nb: I’m getting ready go to to Poland, which involves writing two talks (Warsaw and Cracow residents, be warned) as well as doing a book, so posting this week will be largely devoid of deep thought.
I’ve finally sat down and made a list of my favorite Beatles songs that I’ve not yet put up, and there are 19 in all. That was far more than I envisioned posting, but going through their music I found it impossible to distill the best into a week of songs. So, for better or worse, you’ll have endure one a day for nearly three more weeks.
Although I’m a big fan of the early Beatles, which is when I fell in love with them (I actually lived in Germany when they became big there, before they were popular elsewhere), I’ve found that nearly all of my favorites come from the Rubber Soul album or after. I suppose that’s when they became purely sui generis, with a style of music that, although influenced by earlier blues and rock, also had an element that was completely new.
This song, “I Want to Tell You,” is one of the two types of love songs the Beatles wrote: the soft ballads (“Yesterday,” “In My Life”, “If I Fell”) and the harder-driving amorous songs (“Got to Get You Into My Life,” “Any Time at All”). This one fits in the second category, and appeared on “Revolver” (1966). For reasons I don’t understand, it’s not on Rolling Stone‘s list of the 100 best Beatles songs. It’s dissonant but beautiful, and nobody had written anything like it before.
The song came out when I was in high school and the psychedelic era was just reaching the East Coast. Imbued with drugs, romanticism, and the sense that I was a more complex person than I really was (psychedelics will do that), I thought the lyrics really spoke to me. Ah, but I was so much older then; I’m younger than that now.
Wikipedia gives a bit about the song’s structure:
“I Want to Tell You” is in the key of A major. It is driven by bass fours and a catchy, persistent piano discord: a short, distinctive guitar melody opens and closes the song and recurs between verses. Harrison’s voice is supported by John Lennon and Paul McCartney in close harmony.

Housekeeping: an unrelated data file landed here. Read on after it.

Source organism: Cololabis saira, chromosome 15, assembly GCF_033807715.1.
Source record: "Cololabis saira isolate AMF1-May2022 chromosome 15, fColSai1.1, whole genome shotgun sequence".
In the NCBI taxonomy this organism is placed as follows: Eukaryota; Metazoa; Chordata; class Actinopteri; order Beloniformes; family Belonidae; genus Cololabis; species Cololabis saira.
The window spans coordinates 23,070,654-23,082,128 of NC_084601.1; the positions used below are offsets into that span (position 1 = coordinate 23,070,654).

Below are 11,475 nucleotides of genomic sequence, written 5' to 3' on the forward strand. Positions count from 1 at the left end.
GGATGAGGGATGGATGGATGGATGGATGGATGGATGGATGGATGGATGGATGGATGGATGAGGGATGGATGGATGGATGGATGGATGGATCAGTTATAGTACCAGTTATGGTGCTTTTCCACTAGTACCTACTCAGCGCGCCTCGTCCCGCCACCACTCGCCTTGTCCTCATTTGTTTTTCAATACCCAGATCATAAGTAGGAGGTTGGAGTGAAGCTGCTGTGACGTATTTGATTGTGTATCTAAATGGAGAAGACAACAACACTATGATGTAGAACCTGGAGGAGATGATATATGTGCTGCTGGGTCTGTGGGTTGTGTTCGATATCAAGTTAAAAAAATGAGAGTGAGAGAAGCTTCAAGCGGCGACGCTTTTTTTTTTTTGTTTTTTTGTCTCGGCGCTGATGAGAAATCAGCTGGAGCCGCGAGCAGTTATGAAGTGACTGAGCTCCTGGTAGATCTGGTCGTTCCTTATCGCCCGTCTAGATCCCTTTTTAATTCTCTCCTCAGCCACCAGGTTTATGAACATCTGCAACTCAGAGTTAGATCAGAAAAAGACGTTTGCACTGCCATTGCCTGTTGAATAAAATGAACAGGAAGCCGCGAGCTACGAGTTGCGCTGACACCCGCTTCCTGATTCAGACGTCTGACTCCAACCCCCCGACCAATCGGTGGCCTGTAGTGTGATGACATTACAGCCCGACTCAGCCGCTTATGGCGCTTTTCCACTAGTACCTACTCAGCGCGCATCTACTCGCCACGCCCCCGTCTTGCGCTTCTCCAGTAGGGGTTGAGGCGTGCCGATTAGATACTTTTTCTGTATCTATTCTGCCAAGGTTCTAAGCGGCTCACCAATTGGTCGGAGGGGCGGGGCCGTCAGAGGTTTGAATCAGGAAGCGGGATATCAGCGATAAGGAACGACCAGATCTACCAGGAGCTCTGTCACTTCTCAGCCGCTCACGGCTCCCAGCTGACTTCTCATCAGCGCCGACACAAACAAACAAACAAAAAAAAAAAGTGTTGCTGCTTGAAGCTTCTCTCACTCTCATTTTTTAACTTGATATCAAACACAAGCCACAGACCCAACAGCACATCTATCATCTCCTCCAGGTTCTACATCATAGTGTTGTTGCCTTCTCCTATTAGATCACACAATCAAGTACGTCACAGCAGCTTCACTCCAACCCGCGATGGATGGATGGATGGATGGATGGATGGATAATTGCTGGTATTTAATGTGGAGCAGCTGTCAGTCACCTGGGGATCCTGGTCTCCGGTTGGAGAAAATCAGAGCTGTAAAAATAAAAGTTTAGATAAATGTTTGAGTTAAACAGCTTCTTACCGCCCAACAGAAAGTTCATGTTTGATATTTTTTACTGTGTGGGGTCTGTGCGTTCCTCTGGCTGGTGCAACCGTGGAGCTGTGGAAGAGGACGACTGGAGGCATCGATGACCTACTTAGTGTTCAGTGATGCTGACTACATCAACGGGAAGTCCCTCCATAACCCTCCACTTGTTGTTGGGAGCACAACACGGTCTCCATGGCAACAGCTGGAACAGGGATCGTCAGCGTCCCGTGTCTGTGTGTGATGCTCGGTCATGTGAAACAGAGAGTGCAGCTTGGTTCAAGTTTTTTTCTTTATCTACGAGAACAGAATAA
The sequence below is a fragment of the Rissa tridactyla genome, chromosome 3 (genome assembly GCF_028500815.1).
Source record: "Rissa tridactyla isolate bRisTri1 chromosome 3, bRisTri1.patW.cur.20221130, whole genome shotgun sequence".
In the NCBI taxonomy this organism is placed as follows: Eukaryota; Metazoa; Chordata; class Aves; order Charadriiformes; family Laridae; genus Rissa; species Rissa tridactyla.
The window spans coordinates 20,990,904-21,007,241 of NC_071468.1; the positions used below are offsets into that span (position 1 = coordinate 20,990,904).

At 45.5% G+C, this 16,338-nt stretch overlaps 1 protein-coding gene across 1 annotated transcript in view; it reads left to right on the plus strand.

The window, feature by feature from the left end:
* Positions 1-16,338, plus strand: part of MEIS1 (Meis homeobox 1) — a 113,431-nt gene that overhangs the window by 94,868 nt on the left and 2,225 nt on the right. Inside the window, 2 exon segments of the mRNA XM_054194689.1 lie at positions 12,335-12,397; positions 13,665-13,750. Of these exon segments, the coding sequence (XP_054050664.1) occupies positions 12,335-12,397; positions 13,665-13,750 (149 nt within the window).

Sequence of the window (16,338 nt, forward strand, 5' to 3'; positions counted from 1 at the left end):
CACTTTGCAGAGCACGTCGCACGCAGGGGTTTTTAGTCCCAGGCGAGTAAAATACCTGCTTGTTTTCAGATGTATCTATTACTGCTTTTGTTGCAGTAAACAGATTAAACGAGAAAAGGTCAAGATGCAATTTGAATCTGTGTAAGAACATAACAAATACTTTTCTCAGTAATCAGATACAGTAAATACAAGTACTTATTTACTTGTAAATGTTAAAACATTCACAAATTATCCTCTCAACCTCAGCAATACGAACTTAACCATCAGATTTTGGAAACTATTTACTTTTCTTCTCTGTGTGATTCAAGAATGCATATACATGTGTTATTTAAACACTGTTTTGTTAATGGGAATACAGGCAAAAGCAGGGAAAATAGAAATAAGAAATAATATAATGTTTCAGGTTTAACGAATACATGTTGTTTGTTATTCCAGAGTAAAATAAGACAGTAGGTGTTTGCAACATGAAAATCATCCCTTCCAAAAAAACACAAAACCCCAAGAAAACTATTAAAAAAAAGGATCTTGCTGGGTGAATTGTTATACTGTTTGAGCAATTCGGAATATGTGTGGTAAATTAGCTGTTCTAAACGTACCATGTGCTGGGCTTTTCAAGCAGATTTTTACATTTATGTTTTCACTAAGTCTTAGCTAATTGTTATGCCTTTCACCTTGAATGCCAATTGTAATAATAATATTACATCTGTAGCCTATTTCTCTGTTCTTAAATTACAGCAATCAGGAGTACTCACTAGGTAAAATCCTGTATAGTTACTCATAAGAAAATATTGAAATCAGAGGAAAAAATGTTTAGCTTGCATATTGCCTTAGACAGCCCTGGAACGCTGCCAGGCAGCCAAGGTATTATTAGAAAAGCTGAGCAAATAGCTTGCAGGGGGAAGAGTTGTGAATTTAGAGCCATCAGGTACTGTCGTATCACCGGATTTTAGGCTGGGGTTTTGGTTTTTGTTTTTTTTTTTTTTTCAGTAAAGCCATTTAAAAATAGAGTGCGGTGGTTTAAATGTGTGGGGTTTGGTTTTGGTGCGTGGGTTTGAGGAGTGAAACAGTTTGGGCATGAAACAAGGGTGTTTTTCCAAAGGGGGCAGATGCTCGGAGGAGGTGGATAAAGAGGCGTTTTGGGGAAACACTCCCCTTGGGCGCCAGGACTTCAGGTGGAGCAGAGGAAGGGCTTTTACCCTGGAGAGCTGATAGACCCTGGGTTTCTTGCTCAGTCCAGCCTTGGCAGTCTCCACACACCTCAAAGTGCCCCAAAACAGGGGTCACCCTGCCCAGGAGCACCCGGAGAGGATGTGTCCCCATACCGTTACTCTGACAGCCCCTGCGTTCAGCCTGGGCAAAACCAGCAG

Like “Eight Days a Week”, the song begins with a fade-in. The vocals open (on “When I get near you” with a harmonious E-A-B-C#-E melody note progression against an A chord, but dissonance soon arises with a II7 (B7) chord pointedly mirroring the lyrics on “drag me down”. The dissonance is immediately further enhanced by the rare use of an E7♭9 chord (at 0.46-0.53 secs). This chord has been termed “one of the most legendary in the entire Beatles catalogue”. When interviewed about the “weird, jarring chord at the end of every line that mirrors the disturbed feeling of the song”, Harrison replied: “That’s an E7th with an F on top played on the piano. I’m really proud of that as I literally invented that chord. The song was about the frustration we all feel about trying to communicate certain things with just words. I realised that the chords I knew at the time just didn’t capture that feeling. I came up with this dissonant chord that really echoed that sense of frustration. John later borrowed it on I Want You (She’s So Heavy) [at] “It’s driving me mad.” Everett emphasises McCartney’s “finger-tapping impatience” on the piano (at 0.25-0.32) which is countered by the lyric “I don’t mind… I could wait forever. I’ve got time.” During the song’s ending fadeout (a reprise of the song’s guitar intro featuring a prominent group vocal harmony), McCartney makes notable use of melisma while chanting ‘I’ve got time’, revealing the song’s subtle Indian influence. Everett considers that the closing on “maybe you’ll understand” pointedly involves a descent to a “perfect authentic cadence.” Neil Innes of the Bonzo Dog Doo-Dah Band (and later The Rutles) said the Bonzos’ first studio experience was at Abbey Road Studios while The Beatles were recording “I Want to Tell You”. Innes said he took a break in one of the studio’s hallways and heard The Beatles playing back the song, blasting it at full volume. Innes recounted that he was in a state of immense awe over the song’s beauty, and sheepishly returned to the Bonzo session, where they were recording the 1920s Vaudeville song “My Brother Makes the Noises for the Talkies”.